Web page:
Sean read all the time, more than I read even when I was paying thousands of dollars to read what I was reading. I would call him from Whitworth to complain that I was sick of Plato and he would casually mention that he had “finished” Plato and Aristotle weeks ago. He would read me his highlighted lines and the insights he had jotted in the margins. I would steal his good ideas and get A’s on all my essays.
Sean was the kind of person you could call any time of day – at four in the morning for example (or at midnight to talk until four in the morning) with lofty exclamations that you had discovered the meaning of life, or humble admissions that you had forgotten it. By the end of the conversation, Sean would always have you convinced that everything was going to be okay.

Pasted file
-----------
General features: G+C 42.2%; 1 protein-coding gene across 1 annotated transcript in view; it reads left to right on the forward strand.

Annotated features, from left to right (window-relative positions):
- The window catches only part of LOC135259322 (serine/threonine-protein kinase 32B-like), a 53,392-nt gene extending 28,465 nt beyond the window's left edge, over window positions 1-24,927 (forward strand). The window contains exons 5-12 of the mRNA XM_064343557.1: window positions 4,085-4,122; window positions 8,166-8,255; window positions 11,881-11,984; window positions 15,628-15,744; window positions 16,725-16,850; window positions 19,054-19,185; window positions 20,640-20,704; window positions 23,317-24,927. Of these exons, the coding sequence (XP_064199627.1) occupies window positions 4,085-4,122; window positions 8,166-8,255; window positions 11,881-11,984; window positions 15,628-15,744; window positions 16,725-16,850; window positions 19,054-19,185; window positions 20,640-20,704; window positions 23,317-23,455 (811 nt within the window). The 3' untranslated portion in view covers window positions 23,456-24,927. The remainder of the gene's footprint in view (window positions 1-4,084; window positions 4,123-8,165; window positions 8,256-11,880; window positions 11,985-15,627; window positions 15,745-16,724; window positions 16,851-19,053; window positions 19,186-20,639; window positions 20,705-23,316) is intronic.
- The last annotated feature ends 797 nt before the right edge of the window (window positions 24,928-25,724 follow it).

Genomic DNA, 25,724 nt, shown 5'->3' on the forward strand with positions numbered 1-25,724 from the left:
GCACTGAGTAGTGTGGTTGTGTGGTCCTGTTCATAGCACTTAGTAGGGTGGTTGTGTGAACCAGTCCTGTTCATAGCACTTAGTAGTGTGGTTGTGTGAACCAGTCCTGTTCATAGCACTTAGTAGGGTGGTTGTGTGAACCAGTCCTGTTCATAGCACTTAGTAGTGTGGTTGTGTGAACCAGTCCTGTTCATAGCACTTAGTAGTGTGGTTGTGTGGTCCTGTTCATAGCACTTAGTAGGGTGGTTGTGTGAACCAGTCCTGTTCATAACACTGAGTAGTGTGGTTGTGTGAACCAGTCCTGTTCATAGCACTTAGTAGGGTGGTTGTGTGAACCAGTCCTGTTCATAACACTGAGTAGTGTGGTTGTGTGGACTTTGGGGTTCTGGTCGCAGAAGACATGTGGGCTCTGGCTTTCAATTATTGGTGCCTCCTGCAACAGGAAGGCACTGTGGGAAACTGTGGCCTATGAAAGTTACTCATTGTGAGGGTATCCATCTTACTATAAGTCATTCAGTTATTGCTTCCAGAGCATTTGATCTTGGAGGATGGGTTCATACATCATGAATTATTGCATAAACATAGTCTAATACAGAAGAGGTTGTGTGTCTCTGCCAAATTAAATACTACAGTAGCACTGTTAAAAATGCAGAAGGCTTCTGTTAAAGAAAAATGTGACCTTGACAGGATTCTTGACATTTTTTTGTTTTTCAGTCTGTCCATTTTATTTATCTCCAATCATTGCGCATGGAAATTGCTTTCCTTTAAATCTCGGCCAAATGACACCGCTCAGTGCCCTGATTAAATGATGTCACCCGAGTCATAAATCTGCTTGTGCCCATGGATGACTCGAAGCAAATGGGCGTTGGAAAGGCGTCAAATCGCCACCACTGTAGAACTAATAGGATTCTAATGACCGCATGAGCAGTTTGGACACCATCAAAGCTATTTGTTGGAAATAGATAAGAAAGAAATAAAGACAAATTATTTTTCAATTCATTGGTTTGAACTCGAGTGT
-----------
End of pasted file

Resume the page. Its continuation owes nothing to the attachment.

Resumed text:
At his funeral, Sean’s mom said, “Sean always wanted to be someone’s hero” and I thought that was so interesting. See, another thing I found as I was digging through old files this week was an essay I wrote, it seems like a million years ago. It was my entrance essay to Whitworth University.
The question I was asked to answer was, “Who is your hero and why?” and my answer wasn’t Martin Luther King or Mother Theresa, although both of those would have been appropriate choices. The hero I chose to write about was Sean Barnes. Sean was a hero to me. I’m racking my brain trying to remember if I gave Sean a copy of that essay.
I could write for paragraphs, or days, about Sean, but most of it would be inside jokes and I’m not sure it would make sense, or that it would help me anyway, so instead I want to say two things, if you are still reading.
First, at the risk of sounding cliche, let me say this: Pick up your phone. Call or text the people you care about. Tell them what they mean to you. Don’t assume they know.
And second, if you knew Sean, and you have a thought or a story, would you share it here? It’s the only way I can think of to pick up the pieces of that vase that has shattered and broken. I know it won’t be the same, but for some reason it feels right to try to glue them back together.